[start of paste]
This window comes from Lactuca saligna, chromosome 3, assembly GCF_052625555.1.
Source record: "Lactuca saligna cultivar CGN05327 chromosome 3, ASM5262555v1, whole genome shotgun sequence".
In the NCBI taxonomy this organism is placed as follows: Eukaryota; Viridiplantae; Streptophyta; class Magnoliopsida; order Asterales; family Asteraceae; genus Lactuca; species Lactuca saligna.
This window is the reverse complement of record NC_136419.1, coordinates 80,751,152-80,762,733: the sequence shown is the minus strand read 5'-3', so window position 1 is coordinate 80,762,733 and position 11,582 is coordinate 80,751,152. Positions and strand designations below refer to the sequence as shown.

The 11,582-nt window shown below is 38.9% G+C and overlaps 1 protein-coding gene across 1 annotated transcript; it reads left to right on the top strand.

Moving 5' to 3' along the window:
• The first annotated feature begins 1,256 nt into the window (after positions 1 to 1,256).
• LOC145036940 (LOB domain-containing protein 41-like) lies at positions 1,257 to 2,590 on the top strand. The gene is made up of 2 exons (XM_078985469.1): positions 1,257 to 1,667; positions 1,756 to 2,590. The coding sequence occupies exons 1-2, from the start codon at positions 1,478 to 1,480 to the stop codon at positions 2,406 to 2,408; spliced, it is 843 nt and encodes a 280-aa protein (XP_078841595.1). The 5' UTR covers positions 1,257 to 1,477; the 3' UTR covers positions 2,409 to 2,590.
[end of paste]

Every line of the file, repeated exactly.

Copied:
This window comes from Lactuca saligna, chromosome 3, assembly GCF_052625555.1.
Source record: "Lactuca saligna cultivar CGN05327 chromosome 3, ASM5262555v1, whole genome shotgun sequence".
In the NCBI taxonomy this organism is placed as follows: Eukaryota; Viridiplantae; Streptophyta; class Magnoliopsida; order Asterales; family Asteraceae; genus Lactuca; species Lactuca saligna.
This window is the reverse complement of record NC_136419.1, coordinates 80,751,152-80,762,733: the sequence shown is the minus strand read 5'-3', so window position 1 is coordinate 80,762,733 and position 11,582 is coordinate 80,751,152. Positions and strand designations below refer to the sequence as shown.

The 11,582-nt window shown below is 38.9% G+C and overlaps 1 protein-coding gene across 1 annotated transcript; it reads left to right on the top strand.

Moving 5' to 3' along the window:
• The first annotated feature begins 1,256 nt into the window (after positions 1 to 1,256).
• LOC145036940 (LOB domain-containing protein 41-like) lies at positions 1,257 to 2,590 on the top strand. The gene is made up of 2 exons (XM_078985469.1): positions 1,257 to 1,667; positions 1,756 to 2,590. The coding sequence occupies exons 1-2, from the start codon at positions 1,478 to 1,480 to the stop codon at positions 2,406 to 2,408; spliced, it is 843 nt and encodes a 280-aa protein (XP_078841595.1). The 5' UTR covers positions 1,257 to 1,477; the 3' UTR covers positions 2,409 to 2,590.